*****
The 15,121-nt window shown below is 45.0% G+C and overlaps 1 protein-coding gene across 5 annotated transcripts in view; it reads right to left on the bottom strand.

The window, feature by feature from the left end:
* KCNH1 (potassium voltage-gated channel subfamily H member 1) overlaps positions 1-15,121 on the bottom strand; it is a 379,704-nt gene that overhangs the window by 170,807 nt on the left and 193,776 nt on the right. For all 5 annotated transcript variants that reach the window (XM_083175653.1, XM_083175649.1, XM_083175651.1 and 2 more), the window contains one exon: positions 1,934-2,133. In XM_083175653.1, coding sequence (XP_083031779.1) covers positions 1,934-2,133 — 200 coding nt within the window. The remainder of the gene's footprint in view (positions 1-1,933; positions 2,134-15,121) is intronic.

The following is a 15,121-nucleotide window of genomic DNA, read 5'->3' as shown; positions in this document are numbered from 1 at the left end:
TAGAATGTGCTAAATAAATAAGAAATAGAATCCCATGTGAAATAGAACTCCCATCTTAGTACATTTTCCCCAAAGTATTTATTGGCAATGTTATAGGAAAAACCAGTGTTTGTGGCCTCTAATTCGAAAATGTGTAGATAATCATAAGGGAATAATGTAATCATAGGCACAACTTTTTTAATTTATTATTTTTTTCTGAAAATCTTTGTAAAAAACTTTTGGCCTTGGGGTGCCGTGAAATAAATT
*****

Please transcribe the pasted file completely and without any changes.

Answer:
The 15,121-nt window shown below is 45.0% G+C and overlaps 1 protein-coding gene across 5 annotated transcripts in view; it reads right to left on the bottom strand.

The window, feature by feature from the left end:
* KCNH1 (potassium voltage-gated channel subfamily H member 1) overlaps positions 1-15,121 on the bottom strand; it is a 379,704-nt gene that overhangs the window by 170,807 nt on the left and 193,776 nt on the right. For all 5 annotated transcript variants that reach the window (XM_083175653.1, XM_083175649.1, XM_083175651.1 and 2 more), the window contains one exon: positions 1,934-2,133. In XM_083175653.1, coding sequence (XP_083031779.1) covers positions 1,934-2,133 — 200 coding nt within the window. The remainder of the gene's footprint in view (positions 1-1,933; positions 2,134-15,121) is intronic.

The following is a 15,121-nucleotide window of genomic DNA, read 5'->3' as shown; positions in this document are numbered from 1 at the left end:
TAGAATGTGCTAAATAAATAAGAAATAGAATCCCATGTGAAATAGAACTCCCATCTTAGTACATTTTCCCCAAAGTATTTATTGGCAATGTTATAGGAAAAACCAGTGTTTGTGGCCTCTAATTCGAAAATGTGTAGATAATCATAAGGGAATAATGTAATCATAGGCACAACTTTTTTAATTTATTATTTTTTTCTGAAAATCTTTGTAAAAAACTTTTGGCCTTGGGGTGCCGTGAAATAAATT